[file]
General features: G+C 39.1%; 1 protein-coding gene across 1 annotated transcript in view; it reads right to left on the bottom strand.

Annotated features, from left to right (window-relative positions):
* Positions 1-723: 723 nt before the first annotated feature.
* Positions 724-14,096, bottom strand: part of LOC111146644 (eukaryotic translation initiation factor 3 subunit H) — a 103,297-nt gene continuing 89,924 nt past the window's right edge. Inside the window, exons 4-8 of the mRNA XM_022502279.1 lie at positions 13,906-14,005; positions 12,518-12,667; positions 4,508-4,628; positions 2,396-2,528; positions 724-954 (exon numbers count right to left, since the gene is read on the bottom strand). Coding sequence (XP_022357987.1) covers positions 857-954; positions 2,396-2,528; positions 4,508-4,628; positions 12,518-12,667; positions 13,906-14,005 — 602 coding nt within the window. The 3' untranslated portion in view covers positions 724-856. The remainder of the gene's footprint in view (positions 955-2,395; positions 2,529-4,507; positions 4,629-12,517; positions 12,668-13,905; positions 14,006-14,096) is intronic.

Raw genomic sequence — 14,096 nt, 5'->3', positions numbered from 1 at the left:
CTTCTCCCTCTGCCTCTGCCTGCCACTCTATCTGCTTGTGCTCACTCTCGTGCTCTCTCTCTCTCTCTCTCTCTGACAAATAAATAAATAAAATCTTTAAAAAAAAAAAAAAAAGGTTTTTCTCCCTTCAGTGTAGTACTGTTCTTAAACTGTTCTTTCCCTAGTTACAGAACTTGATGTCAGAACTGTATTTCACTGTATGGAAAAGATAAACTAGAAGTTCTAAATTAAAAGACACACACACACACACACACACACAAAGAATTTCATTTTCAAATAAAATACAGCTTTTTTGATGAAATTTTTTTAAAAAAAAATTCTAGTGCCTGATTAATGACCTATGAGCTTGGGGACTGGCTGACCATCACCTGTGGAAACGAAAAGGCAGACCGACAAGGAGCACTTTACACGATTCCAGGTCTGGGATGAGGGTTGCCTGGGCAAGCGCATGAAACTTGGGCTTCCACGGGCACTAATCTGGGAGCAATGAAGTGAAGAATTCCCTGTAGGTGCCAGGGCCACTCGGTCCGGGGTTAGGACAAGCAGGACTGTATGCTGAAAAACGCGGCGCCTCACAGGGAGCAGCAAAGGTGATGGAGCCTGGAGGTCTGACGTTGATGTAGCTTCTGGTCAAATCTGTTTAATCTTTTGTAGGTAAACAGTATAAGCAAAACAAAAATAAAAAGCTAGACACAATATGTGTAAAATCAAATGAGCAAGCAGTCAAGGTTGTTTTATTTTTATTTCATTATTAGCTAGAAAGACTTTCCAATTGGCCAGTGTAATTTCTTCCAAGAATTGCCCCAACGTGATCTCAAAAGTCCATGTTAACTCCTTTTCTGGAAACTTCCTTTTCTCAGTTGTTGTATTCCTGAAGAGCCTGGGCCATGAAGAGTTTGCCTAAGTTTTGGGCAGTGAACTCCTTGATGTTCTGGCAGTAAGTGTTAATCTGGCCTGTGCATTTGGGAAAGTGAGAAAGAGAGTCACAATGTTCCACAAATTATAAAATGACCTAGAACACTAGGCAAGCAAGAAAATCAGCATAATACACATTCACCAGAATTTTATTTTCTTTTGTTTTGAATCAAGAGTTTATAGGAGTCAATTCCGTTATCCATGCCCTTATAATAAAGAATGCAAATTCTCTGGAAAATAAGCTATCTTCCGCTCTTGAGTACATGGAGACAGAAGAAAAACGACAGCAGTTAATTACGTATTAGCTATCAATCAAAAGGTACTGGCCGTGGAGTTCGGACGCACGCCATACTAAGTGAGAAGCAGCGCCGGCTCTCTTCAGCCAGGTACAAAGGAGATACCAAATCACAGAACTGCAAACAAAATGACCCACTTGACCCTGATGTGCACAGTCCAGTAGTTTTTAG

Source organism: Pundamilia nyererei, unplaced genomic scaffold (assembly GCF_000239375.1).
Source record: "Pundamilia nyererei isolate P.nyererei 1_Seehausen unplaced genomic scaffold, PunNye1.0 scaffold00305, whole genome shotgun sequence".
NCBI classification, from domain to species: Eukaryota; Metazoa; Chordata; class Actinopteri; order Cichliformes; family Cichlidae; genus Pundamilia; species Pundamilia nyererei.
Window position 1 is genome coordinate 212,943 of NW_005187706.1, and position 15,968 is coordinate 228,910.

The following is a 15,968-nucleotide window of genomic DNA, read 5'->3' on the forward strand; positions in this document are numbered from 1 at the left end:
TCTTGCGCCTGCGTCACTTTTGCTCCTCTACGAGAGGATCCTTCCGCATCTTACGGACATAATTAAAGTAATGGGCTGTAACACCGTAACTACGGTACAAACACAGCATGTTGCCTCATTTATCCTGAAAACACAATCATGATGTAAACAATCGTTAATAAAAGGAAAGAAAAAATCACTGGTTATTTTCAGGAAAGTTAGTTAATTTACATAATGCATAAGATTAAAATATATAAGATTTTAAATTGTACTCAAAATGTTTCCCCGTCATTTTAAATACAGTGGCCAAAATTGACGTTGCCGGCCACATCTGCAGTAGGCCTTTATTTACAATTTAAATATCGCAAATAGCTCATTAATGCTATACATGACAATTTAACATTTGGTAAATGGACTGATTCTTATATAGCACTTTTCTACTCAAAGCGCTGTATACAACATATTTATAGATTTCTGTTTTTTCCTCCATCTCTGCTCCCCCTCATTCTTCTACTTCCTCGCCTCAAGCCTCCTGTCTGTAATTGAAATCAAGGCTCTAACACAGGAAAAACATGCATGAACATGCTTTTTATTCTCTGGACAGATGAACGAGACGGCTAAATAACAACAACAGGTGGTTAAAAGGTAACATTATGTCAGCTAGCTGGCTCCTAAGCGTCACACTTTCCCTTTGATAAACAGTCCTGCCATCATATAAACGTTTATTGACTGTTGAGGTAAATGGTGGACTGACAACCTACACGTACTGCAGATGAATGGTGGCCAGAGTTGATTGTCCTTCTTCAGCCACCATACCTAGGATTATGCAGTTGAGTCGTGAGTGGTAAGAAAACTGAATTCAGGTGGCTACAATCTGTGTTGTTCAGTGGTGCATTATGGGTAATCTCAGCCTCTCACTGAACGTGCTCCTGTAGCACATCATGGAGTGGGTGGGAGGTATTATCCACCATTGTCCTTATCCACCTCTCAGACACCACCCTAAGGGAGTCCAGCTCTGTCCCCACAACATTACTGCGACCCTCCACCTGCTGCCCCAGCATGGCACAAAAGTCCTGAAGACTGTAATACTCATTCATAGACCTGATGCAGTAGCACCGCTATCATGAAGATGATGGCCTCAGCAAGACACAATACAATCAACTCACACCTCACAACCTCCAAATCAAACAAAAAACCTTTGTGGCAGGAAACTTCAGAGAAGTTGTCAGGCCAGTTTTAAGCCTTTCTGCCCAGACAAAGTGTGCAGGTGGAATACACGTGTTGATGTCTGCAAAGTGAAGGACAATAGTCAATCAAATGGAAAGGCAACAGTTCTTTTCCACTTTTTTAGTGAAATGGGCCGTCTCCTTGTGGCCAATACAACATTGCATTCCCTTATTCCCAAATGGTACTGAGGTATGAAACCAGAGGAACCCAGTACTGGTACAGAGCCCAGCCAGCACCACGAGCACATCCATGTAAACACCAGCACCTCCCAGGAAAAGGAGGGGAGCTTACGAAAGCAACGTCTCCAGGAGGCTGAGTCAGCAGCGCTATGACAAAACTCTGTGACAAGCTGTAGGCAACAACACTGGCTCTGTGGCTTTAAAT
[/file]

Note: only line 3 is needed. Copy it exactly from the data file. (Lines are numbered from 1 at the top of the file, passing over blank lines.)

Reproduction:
* Positions 1-723: 723 nt before the first annotated feature.